Some argue getting started with exercise or endurance training is the hardest part of the process. Exercise can become addictive as people wish to see rapid improvement so they work out when tired, sick or injured. Taking time to properly recover can be the biggest challenge of all.
Recovery may be the most important part of any exercise program, yet the hardest to do and often most overlooked. Many athletes get in the mindset that more training is better and completely ignore rest and recovery. They work their bodies to exhaustion, barely let the work take effect and then repeat. When exercising, you are placing an increased workload on your body. This stress tears your muscle fibers down and fatigues your system.
Why is rest and recovery important? To realize the positive effect of your exercise, your body needs time to recover and rebuild the small muscle tears so you can return stronger and ready for more exercise. Growth comes from recovery, not the exercise itself so if you don’t give your body adequate recovery; you are diminishing the very growth and improvement you are seeking.
There are many different ways to recover. Active recovery is one way to experience some effects of recovery while still exercising. This can be in the form of an easy jog or walk between intervals or a prolonged cool down. I will take one or two days a week and push my running pace close to race pace of 7:45 per mile. The following day I will take an easy run at a 9:00 or 10:00 minute per mile pace as a means of recovery. I am still getting exercise but lessening the stress on my body.
Sleep is another excellent form of recovery. Professional Triathlete Andy Potts gets eleven hours of sleep per night, stressing the power of its restorative effects. I strive for a combination of eight hours of sleep a day. Naps are great ways to fit in a little extra sleep. Sleep is critically important as this is the only time the body produces natural human growth hormone responsible for muscle repair and growth.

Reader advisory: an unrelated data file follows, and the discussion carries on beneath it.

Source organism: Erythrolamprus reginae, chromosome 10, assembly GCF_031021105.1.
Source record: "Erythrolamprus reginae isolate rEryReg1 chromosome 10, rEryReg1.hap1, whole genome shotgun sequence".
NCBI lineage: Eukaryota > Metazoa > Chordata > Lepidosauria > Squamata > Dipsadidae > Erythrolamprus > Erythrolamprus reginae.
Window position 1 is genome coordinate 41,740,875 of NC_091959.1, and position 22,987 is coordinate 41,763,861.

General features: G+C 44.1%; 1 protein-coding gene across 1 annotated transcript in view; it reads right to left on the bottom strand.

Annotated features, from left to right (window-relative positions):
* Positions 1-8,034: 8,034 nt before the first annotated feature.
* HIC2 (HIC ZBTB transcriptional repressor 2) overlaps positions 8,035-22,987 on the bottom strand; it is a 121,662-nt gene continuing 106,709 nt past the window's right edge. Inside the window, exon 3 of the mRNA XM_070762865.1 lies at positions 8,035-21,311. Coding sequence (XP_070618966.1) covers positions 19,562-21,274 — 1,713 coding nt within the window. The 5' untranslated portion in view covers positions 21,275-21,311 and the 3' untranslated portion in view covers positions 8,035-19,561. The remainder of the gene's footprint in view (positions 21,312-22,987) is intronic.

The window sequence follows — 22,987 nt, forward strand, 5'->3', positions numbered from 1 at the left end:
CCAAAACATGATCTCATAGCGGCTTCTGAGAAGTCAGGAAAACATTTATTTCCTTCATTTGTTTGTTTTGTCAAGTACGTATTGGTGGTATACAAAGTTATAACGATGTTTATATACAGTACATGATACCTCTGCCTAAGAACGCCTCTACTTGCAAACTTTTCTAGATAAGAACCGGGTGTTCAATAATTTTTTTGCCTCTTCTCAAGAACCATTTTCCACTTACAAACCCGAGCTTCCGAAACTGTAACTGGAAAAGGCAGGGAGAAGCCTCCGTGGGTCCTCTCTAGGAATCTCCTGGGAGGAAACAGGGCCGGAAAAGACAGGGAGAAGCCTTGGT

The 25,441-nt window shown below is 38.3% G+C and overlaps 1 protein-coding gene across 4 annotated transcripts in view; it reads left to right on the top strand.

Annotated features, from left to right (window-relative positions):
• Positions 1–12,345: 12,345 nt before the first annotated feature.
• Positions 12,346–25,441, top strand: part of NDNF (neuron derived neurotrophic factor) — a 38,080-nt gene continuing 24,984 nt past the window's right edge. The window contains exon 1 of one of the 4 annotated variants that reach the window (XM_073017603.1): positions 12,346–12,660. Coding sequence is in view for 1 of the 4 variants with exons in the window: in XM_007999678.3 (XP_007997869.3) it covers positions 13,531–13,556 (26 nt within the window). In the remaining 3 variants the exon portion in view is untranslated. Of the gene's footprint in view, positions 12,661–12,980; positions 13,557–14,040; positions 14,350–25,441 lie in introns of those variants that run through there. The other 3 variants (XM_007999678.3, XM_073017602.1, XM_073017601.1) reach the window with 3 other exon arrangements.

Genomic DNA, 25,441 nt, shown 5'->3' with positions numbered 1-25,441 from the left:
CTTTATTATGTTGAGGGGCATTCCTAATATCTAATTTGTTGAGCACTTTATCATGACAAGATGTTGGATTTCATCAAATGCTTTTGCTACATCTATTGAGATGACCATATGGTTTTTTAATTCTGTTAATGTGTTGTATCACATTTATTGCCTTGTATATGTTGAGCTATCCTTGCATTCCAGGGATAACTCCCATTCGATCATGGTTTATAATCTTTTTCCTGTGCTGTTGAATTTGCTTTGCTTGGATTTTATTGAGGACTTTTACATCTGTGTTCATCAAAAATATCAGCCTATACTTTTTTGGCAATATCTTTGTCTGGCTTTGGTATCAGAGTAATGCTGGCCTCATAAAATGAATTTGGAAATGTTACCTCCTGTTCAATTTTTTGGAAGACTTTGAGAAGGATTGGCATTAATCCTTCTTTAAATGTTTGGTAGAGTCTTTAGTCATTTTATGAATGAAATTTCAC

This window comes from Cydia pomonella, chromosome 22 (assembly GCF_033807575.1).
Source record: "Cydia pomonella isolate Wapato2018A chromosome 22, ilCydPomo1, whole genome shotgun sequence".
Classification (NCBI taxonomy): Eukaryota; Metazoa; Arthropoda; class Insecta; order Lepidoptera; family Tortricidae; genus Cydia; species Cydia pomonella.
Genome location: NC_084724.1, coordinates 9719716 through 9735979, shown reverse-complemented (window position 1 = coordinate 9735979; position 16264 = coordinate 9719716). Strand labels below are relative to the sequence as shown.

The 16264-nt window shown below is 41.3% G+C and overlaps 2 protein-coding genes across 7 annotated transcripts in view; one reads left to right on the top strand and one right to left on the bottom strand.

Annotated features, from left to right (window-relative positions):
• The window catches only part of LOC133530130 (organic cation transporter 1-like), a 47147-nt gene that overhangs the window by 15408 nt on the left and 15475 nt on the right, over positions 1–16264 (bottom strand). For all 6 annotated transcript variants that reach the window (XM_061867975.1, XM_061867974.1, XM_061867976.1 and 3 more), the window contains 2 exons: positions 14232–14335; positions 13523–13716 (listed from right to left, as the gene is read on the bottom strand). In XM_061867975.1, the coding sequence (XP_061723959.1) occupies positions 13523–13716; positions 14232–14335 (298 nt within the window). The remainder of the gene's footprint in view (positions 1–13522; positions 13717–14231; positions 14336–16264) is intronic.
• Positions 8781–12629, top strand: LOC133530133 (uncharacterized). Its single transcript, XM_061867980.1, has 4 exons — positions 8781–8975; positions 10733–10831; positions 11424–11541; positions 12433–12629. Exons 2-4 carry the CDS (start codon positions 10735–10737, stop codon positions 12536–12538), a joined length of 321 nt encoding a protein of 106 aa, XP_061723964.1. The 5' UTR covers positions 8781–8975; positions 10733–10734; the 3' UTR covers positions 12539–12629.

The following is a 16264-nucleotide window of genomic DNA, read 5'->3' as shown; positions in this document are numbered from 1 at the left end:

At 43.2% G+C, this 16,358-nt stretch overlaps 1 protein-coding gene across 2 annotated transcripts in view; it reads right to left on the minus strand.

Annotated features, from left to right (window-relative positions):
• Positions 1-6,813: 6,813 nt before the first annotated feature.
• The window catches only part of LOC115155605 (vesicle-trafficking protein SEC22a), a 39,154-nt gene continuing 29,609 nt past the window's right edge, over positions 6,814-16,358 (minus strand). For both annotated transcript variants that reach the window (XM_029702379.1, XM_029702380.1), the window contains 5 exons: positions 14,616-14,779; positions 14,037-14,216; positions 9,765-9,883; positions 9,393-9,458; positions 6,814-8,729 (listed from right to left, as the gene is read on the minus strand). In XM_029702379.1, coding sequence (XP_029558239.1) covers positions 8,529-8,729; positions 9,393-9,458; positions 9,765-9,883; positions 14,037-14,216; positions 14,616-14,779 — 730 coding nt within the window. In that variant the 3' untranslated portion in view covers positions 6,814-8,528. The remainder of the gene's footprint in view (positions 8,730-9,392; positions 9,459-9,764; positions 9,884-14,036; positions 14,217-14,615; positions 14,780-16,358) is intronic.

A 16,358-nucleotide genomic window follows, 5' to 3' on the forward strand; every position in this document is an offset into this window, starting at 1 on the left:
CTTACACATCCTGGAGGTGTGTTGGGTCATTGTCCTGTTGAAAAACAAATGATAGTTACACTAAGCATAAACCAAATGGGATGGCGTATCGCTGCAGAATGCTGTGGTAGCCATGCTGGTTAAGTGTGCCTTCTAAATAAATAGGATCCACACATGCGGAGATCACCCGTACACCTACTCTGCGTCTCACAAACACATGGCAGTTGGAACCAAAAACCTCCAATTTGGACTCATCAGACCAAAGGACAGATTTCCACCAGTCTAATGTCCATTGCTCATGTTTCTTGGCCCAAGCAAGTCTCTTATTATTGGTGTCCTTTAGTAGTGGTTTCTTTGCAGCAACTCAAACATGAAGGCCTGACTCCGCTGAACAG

Self-massage is yet another form of recovery. I have a love-hate relationship with my foam roller. After a tough workout I use my foam roller to work out sore spots. It can be uncomfortable at the time but well worth the benefit. Foam rollers and other similar devices have excellent ways to work out tight and sore muscles and also help release trigger or “hot spots” in certain muscles.
When working a sore area or hot spot, do some research as the muscle soreness or knot is not likely from damage to that area but a result of an injury or other stress in a different part of the body. When one part of the body is injured, say you strain your left foot, your body compensates for the injury to take pressure off the injured part. Thus your right leg may take more of the burden of exercise as your change you gait and you may create a store spot on your right calf. Pain and soreness can radiate up through the body in a “Z” pattern from the point of injury. Thus if you have a sore spot in a unique place, take some time to think about what else can be going on in your body.
One of my favorite recovery devices are air compression leg massagers. While you can purchase units that are in the $1500 range, I have found devices from $60-$200 on Amazon that works well for my level of competition. There is nothing better after a long run than the gentle massage these units provide. They improve circulation of blood to aid muscles in recovery.
Chiropractic care is another good recovery technique that is more preventative in nature but can be extremely effective. When putting a lot of training stress on your body, I find weekly visits to my chiropractor a necessity. Keeping properly aligned helps alleviate hot spots and muscle pain and aids in quicker recovery as my body is functioning more effectively and efficiently.
Another recovery agent is proper nutrition. You want to consume water, complex carbohydrates and protein within 30 minutes post workout, especially if you are working out daily. When I switched from a diet heavy in animal protein to all plant based, I noticed that I recovered much quicker and my speed and endurance dramatically improved.
These are just some of many different recovery methods. The most important thing is to listen to your body and take time for proper recovery. You plan your exercise so why not plan your recovery? Your body will thank you.
Here is to being fit for a lifetime!
Chris is a Certified Personal Trainer, exercise and endurance enthusiast. He competes yearly in numerous running races, marathons, ultra marathons, triathlons and other endurance events.